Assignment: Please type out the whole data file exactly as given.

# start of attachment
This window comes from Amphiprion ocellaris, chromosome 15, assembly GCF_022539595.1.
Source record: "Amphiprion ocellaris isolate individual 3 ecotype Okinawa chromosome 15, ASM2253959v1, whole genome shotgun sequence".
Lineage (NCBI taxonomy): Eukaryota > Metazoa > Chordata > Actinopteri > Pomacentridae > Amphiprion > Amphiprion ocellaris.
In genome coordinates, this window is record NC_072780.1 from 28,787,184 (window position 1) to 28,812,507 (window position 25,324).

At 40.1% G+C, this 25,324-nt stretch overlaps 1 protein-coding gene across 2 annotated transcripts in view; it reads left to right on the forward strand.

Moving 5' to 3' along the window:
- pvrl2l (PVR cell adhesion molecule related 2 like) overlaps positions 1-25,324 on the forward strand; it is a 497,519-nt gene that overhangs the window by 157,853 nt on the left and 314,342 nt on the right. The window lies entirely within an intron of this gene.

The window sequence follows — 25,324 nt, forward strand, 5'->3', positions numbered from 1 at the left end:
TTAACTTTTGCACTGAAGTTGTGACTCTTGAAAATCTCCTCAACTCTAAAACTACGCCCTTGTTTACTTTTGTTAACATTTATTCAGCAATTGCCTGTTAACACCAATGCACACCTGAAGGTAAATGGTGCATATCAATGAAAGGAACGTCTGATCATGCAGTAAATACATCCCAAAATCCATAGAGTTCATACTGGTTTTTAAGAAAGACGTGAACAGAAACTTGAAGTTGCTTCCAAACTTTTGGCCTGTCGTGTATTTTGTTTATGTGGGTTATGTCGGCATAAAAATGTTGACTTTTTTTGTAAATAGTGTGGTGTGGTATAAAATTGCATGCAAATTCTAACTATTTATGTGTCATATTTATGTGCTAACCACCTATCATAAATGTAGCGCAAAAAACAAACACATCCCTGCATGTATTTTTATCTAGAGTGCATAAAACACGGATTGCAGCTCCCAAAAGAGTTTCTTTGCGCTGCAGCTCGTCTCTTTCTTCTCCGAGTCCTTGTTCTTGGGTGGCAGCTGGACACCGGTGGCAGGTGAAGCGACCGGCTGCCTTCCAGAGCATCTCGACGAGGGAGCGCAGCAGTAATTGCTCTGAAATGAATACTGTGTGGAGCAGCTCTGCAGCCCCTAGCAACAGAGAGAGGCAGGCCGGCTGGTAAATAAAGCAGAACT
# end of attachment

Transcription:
This window comes from Amphiprion ocellaris, chromosome 15, assembly GCF_022539595.1.
Source record: "Amphiprion ocellaris isolate individual 3 ecotype Okinawa chromosome 15, ASM2253959v1, whole genome shotgun sequence".
Lineage (NCBI taxonomy): Eukaryota > Metazoa > Chordata > Actinopteri > Pomacentridae > Amphiprion > Amphiprion ocellaris.
In genome coordinates, this window is record NC_072780.1 from 28,787,184 (window position 1) to 28,812,507 (window position 25,324).

At 40.1% G+C, this 25,324-nt stretch overlaps 1 protein-coding gene across 2 annotated transcripts in view; it reads left to right on the forward strand.

Moving 5' to 3' along the window:
- pvrl2l (PVR cell adhesion molecule related 2 like) overlaps positions 1-25,324 on the forward strand; it is a 497,519-nt gene that overhangs the window by 157,853 nt on the left and 314,342 nt on the right. The window lies entirely within an intron of this gene.

The window sequence follows — 25,324 nt, forward strand, 5'->3', positions numbered from 1 at the left end:
TTAACTTTTGCACTGAAGTTGTGACTCTTGAAAATCTCCTCAACTCTAAAACTACGCCCTTGTTTACTTTTGTTAACATTTATTCAGCAATTGCCTGTTAACACCAATGCACACCTGAAGGTAAATGGTGCATATCAATGAAAGGAACGTCTGATCATGCAGTAAATACATCCCAAAATCCATAGAGTTCATACTGGTTTTTAAGAAAGACGTGAACAGAAACTTGAAGTTGCTTCCAAACTTTTGGCCTGTCGTGTATTTTGTTTATGTGGGTTATGTCGGCATAAAAATGTTGACTTTTTTTGTAAATAGTGTGGTGTGGTATAAAATTGCATGCAAATTCTAACTATTTATGTGTCATATTTATGTGCTAACCACCTATCATAAATGTAGCGCAAAAAACAAACACATCCCTGCATGTATTTTTATCTAGAGTGCATAAAACACGGATTGCAGCTCCCAAAAGAGTTTCTTTGCGCTGCAGCTCGTCTCTTTCTTCTCCGAGTCCTTGTTCTTGGGTGGCAGCTGGACACCGGTGGCAGGTGAAGCGACCGGCTGCCTTCCAGAGCATCTCGACGAGGGAGCGCAGCAGTAATTGCTCTGAAATGAATACTGTGTGGAGCAGCTCTGCAGCCCCTAGCAACAGAGAGAGGCAGGCCGGCTGGTAAATAAAGCAGAACT